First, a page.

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CDC Investigating Salmonella Newport Outbreak In 15 States

Federal health officials indicate they are investigating a multi-state outbreak of Salmonella poisoning, which has caused at least 125 illnesses nationwide.

The U.S. Centers for Disease Control and Prevention (CDC) announced this week it is actively investigating a Salmonella Newport outbreak that has surfaced in at least 15 states, resulting in 125 illnesses and 24 hospitalizations.

The first cluster of infections was identified on July 10, 2020, after 13 individuals across three states became sick. Since then, an additional 112 people have fallen ill, with some requiring hospitalization.

The source of the outbreak is unknown at this time, and no single food, grocery store or link in the supply chain has been identified as a possible source of contamination.

Illnesses have been reported in California (3), Illinois (1), Iowa (3), Michigan (12), Minnesota (3), Missouri (2), Montana (11), North Carolina (3) Ohio (5), Oregon (42), Tennessee (1), Utah (28), Washington (1), Wisconsin (1), and Wyoming (9).

Officials are actively interviewing patients to ask them about the foods they ate and other exposures in the week before falling ill. The agency uses this information to determine a pattern and hopefully trace the source of the infection.

Those who experience symptoms of salmonella should contact their doctor immediately and make a log of all foods consumed in the week prior to illness onset.

For healthy individuals, salmonella symptoms typically include diarrhea, nausea, vomiting, and abdominal pain lasting between 4 and 7 days. The illness can become worse due to the delay in treatment because the infection can only be diagnosed by testing stool samples and is usually treated with antibiotics.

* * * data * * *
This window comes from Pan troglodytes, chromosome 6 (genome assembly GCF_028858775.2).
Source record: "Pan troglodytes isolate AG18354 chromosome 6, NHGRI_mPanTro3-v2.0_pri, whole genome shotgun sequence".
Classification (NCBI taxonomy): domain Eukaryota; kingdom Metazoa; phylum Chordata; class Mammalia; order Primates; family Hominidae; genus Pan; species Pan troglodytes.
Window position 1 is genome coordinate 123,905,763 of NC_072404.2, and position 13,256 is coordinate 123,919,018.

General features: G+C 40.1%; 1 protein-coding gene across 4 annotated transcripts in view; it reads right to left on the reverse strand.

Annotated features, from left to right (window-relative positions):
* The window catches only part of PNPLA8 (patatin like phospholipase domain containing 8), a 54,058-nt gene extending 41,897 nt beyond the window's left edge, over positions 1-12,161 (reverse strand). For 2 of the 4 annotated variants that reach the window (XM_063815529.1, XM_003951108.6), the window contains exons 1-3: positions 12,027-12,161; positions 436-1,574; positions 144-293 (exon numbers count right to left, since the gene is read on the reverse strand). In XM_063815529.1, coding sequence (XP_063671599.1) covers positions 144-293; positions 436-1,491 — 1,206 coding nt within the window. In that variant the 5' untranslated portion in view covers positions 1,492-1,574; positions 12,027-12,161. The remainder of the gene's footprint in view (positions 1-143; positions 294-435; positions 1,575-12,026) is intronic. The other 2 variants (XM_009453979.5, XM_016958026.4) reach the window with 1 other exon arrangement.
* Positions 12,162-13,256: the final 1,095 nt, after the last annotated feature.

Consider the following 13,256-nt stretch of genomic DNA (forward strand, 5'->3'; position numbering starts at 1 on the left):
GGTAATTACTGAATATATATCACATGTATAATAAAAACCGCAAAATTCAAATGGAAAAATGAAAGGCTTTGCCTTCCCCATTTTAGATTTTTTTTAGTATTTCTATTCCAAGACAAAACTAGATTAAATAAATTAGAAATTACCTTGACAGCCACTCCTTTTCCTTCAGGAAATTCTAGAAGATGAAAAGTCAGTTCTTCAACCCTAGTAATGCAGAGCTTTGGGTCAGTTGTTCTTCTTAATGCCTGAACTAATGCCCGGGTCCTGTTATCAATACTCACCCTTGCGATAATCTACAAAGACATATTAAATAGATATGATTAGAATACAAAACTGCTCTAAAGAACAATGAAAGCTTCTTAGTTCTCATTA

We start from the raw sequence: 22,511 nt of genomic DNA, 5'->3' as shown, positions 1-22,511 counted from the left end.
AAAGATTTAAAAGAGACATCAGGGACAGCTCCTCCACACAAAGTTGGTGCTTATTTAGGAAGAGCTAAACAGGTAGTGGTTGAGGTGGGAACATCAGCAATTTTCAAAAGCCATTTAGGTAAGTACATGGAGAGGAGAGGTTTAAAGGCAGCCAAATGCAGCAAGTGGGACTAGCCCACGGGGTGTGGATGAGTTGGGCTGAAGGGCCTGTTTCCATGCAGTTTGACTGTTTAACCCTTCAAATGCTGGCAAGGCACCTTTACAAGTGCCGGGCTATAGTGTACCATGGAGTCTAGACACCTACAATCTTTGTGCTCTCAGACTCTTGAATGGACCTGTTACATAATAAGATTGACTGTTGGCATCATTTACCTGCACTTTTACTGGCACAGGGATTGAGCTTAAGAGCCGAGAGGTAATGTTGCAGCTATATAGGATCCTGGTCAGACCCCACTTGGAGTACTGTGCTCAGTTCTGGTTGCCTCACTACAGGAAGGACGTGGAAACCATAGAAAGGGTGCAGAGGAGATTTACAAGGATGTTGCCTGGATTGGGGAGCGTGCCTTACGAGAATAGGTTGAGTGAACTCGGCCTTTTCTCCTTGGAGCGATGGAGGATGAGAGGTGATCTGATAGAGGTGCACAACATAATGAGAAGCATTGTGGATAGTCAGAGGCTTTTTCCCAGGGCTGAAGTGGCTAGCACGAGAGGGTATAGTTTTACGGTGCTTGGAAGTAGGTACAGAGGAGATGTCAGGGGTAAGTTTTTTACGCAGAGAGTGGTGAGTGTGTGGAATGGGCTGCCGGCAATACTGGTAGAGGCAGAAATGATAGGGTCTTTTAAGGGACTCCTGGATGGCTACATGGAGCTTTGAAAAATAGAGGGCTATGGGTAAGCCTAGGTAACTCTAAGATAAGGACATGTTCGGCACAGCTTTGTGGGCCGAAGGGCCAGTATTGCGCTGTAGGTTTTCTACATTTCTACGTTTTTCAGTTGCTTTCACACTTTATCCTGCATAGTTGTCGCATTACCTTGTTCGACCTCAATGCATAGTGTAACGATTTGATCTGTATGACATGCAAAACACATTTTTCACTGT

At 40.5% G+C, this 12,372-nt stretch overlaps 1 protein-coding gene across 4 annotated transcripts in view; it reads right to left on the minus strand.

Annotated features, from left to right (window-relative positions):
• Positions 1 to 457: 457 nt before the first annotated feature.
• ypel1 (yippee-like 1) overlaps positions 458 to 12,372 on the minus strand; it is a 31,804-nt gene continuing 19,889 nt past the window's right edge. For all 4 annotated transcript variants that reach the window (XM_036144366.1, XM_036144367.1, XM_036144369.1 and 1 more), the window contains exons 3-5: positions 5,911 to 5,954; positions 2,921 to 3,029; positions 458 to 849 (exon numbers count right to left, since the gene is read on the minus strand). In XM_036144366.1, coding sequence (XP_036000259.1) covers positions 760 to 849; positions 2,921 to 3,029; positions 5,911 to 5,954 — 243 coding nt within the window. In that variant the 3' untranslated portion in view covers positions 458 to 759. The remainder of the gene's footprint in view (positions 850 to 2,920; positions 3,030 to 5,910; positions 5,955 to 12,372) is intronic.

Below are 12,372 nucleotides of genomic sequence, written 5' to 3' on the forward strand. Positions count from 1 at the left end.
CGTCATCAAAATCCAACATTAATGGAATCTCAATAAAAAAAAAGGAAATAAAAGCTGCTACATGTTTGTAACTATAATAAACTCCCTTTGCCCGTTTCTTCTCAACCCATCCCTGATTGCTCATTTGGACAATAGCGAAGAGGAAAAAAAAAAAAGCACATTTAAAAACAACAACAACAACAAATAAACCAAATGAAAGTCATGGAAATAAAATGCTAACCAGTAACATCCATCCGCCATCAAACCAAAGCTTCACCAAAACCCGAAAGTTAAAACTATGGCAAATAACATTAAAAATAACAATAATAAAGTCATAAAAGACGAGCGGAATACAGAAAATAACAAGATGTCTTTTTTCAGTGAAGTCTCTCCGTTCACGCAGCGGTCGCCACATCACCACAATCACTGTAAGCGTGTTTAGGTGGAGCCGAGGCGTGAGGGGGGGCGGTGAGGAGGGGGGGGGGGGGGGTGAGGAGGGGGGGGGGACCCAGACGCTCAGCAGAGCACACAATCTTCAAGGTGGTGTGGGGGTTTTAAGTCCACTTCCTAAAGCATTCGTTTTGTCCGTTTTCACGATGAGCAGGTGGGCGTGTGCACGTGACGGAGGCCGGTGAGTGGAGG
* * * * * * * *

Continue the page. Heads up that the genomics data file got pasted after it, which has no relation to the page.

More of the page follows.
Among individuals with a weakened immune system, such as the elderly, children or pregnant women, the illness can pose a much greater risk and may lead to death or still birth if left untreated. In rare circumstances, the infection can even spread throughout the blood stream and cause arterial infections, endocarditis and arthritis.

The CDC and U.S. Food and Drug Administration (FDA) estimates 48 million people are sickened each year from food poisoning, 130,000 are hospitalized from the infections, and another 3,000 result in fatalities.

The outbreak comes just days after FDA Commissioner Dr. Stephen Hahn announced a blueprint for a new food safety initiative, outlining the agency’s 10 year plan to enhance traceability, respond more rapidly to outbreaks, address new business models, reduce contamination of food, and foster the development of stronger food safety cultures.

The blueprint provides core elements for several branches of the food industry, with the first being tracing technologies allowing companies and investigators to follow food from farm to the consumer’s table to provide greater supply chain visibility and recognize outbreaks within minutes, rather than days or weeks.

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